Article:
"Liar," Etta chided her playfully, grimacing as she self-consciously rubbed a pimple on her chin that had refused to go away all week. She internally cursed her teenage skin. "We both know you're the pretty one."
Max responded by putting down the eyeliner, coming close, and kissing her softly on the mouth. "Let's just agree to disagree."
Smiling against her lips, Etta returned the kiss, but pulled away before they could get distracted. "Are you gonna be done soon?"
"I'm done already. Look."
Etta turned to face the mirror, a little surprised at what she saw. Knowing that Etta didn't like using a tonne of make-up, Max had only used a little eyeliner and lip gloss on Etta's face. It was subtle, yet seemed to make a huge difference. "Woah," she breathed. "Thanks."
"I like." She hooked her arms around Max's neck and kissed her. Their lip gloss tasted fruity and sweet. They stood close for a while, just breathing the same air, feeling each other's warmth. "You nervous about tonight?"
"I'm fine," Max replied, but Etta could tell she wasn't. She kissed the girl's cheek as a sign of reassurance.
"They don't care," Etta told her for the hundredth time. "We don't have to hide in front of them. My Aunts Astrid and Claire are even coming."
"I know that," Max replied stiffly. But nerves edged her voice.
Etta leaned her forehead against hers. "Max… I know you're a little scared about tonight."
"I'm not scared," she scoffed.
"I'm not," Max snapped, pulling out of the embrace. She went to the dresser to start putting away their make-up.
Etta sighed. "Max, I didn't mean to upset you. I'm just saying, if you…you know…if you aren't ready, we don't have to go."
"It's a little late for that. Your parents are waiting downstairs."
"But if you got uncomfortable, you'd tell me, right? We wouldn't have to stay."
Releasing a slow breath, Max closed her eyes and shook her head. "It's your birthday."
"Screw my birthday," Etta murmured, carefully approaching her from behind, wrapping her arms around her waist and resting her chin on the girl's shoulder. "We could totally ditch it. Do something else. We could…I dunno…go to the movies."
Max couldn't help but smirk, looking down at the dresses they were wearing. "Well, we'd certainly be the best dressed people there."
"We could always stay here…" Etta whispered, pressing a teasing kiss right behind the girl's ear.
Max melted into the touch, but pulled away. "Don't tempt me." She twisted around to face her girlfriend. "Etta, I know you like feeling like you can protect me," she said, looking Etta in the eye. "But I'm a lot stronger than you give me credit for. I can do this – you just have to let me. OK?"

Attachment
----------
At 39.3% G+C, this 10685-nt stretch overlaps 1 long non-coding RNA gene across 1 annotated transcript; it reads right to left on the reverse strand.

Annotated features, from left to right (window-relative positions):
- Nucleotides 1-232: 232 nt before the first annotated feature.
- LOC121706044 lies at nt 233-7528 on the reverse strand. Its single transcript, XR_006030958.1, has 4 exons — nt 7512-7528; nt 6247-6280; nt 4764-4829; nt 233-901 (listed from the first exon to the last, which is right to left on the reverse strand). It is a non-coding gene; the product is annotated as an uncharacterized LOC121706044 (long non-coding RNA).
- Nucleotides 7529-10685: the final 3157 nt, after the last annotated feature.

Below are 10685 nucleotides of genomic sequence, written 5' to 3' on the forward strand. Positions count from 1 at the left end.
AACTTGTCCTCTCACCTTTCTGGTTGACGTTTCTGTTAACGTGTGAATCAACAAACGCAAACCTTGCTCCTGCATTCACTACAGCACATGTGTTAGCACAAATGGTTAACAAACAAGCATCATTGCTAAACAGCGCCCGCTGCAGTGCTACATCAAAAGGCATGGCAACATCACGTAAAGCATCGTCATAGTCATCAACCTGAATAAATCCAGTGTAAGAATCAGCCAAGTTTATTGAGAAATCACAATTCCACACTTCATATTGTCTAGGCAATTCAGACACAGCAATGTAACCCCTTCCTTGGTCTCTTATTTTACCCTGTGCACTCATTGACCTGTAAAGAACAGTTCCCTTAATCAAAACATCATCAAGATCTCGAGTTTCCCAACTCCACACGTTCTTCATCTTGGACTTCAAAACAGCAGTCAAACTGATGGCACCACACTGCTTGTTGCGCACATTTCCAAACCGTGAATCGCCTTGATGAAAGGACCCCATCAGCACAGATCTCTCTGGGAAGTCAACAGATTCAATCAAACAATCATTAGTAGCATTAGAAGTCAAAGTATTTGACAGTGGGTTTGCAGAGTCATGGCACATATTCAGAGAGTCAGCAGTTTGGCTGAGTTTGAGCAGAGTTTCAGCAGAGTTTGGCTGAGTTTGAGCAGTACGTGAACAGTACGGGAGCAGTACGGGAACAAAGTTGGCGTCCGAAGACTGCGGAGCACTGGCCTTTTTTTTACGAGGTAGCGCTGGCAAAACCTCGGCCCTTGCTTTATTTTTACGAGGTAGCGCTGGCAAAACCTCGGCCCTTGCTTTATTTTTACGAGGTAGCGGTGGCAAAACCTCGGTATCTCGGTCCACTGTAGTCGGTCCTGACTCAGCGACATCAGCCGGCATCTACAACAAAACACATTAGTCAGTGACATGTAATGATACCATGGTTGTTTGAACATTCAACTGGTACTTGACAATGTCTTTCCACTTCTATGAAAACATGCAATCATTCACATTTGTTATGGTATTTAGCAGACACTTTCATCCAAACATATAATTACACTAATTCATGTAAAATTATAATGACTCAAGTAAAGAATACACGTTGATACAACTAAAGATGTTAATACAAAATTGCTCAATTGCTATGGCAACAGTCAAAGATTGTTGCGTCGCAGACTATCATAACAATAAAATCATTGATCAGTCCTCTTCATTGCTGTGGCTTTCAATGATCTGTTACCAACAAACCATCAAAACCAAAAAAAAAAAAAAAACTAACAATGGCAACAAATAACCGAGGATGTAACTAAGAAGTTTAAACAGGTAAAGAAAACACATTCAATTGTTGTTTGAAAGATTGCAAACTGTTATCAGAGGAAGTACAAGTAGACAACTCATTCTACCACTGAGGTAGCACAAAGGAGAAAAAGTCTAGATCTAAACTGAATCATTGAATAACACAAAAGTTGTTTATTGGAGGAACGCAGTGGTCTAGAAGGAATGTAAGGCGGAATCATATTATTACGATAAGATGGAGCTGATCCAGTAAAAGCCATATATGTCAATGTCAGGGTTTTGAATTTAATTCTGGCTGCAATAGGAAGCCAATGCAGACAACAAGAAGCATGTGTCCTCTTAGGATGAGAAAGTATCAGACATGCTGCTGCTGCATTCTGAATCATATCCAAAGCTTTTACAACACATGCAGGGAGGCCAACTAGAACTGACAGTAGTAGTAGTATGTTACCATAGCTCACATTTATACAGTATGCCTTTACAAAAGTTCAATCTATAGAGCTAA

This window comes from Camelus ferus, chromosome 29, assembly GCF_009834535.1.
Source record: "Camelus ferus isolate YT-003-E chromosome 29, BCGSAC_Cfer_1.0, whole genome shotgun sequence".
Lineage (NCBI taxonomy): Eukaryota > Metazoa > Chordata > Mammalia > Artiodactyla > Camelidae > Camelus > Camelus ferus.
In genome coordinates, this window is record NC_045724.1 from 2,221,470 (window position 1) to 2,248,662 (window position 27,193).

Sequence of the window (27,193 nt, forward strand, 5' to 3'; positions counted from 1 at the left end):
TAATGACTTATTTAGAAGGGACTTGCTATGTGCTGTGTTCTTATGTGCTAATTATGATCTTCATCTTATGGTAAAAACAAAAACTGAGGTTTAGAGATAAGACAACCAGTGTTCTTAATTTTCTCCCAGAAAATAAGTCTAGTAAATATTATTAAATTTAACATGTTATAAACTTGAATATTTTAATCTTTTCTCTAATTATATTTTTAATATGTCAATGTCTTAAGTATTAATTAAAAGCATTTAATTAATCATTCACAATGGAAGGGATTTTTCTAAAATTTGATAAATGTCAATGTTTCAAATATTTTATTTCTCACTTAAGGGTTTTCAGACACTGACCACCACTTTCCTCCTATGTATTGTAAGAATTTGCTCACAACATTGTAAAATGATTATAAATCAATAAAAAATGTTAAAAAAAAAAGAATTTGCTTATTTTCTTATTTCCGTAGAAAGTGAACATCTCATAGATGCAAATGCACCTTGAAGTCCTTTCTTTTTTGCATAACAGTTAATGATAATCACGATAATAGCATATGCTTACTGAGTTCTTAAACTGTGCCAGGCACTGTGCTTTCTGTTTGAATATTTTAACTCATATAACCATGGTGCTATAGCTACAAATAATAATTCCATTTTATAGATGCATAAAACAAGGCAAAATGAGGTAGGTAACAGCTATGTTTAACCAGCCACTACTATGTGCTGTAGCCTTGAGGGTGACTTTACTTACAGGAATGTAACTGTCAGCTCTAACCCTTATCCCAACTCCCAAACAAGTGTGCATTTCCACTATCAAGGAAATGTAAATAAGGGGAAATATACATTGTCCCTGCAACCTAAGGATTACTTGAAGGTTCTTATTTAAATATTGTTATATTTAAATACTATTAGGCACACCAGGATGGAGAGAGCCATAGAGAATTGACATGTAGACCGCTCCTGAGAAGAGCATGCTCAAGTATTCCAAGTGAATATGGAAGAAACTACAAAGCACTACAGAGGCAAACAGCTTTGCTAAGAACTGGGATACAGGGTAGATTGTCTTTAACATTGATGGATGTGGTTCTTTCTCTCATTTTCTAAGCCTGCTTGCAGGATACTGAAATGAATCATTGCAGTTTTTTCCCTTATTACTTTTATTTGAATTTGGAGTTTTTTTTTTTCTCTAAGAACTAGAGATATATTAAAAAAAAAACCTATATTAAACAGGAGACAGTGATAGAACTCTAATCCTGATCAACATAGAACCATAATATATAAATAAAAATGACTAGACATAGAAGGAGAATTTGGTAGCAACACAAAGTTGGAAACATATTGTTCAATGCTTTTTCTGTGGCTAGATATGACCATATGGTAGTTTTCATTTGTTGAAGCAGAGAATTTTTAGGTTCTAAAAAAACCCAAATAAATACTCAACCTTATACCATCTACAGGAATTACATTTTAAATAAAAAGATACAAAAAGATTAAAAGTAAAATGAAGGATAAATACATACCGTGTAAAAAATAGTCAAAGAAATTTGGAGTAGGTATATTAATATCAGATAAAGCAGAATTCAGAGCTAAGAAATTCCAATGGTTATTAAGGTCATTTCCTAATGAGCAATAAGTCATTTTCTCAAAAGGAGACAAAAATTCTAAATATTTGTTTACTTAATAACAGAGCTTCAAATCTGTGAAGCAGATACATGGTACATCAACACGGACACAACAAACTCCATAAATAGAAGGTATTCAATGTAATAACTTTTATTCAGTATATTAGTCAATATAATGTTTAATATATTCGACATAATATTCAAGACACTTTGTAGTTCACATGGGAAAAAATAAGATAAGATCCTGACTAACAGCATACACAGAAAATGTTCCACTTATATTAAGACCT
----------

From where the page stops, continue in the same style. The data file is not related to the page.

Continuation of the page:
Realising she was right, Etta let out a sigh, nodded, and kissed her cheek. "OK."
Peter shouted up from downstairs, "Girls? You ready?"
"Coming, Dad!" Etta took Max's hand. "Come on, we should go."
They found Etta's parents waiting in the kitchen. "Girls, you look beautiful," Olivia said, causing Etta to blush. Her mother pulled her into a gentle embrace, holding onto her a little longer than usual. Olivia couldn't help but feel like her daughter's entire life had flown by in seconds. It seemed as if only a few days ago she'd been four years old, mispronouncing words and feeding ducks on the river. Now here she was, a teenager already – a strong, creative, determined, beautiful young woman.
Had she really given birth to this incredible girl?
Etta hugged her back just as tight. "Thanks, Mom."
"She's right, you both do," Peter agreed. He handed them their jackets, kissing his daughter on the cheek. It hit him just as hard, how much she'd grown. "I can't believe you're already sixteen," he sighed.
Etta groaned. "Dad, please, spare us the 'my baby's all grown up' speeches tonight."
Peter laughed, giving her a teasing wink. "Can't make any promises, kiddo."
The drive to Nina's house was largely uneventful. Max was quieter than usual, staring out the window at the passing streets. The lights from outside sailed across her face – gliding over her soft cheeks, her slightly parted lips. God, she was so beautiful. Trying to cheer her up, Etta leaned over in the back seat and kissed her shoulder. "You OK?" she whispered.
Max nodded. Taking her silence as a cue, Etta left her to the thoughts in her head.
When they approached the house, Nina's security men buzzed them through the main gates. For the first time, Max spoke. "What's all that for?"
"Oh. Aunt Nina's the CEO of Massive Dynamic."
Max chuckled. "In our whole relationship you failed to mention that your aunt heads a multi-national conglomerate."
"Well, she's not really my aunt, she was my mom's foster mom. Besides, I don't like to make a big deal out of it. She's really nice, I promise."
Once they entered the house, it was all warmth and welcome. Ella and her boyfriend Mark were already there, as were Astrid and her wife Claire. Everyone was so excited to meet Max that they greeted her with hugs. Etta thought this might be a little overwhelming for her girlfriend, but if she was, Max hid it well. It did overwhelm Etta, though. Her family's immediate and undeniable acceptance of her girlfriend almost made her want to cry. Max was part of the family now.
Nina's reaction was more understated, but just as honest. "Happy birthday, sweetheart," she told Etta, wrapping her in a tight hug. "I can't believe you're already 16!"
"People keep saying that."
"When you're a mother, you'll understand."
Etta rolled her eyes at that. She wasn't even sure she wanted kids. But in her mind, she saw a flash of a future she'd never even considered before. Her and Max, married, parents to a beautiful little boy with Max's dark hair and striking blue eyes. Going and saving the world by day at her job, then playing hide and seek with her kid by night. It was a crazy fantasy – having kids was never something she'd thought about at 16 – but suddenly the idea of doing it with the right person didn't seem so far-fetched.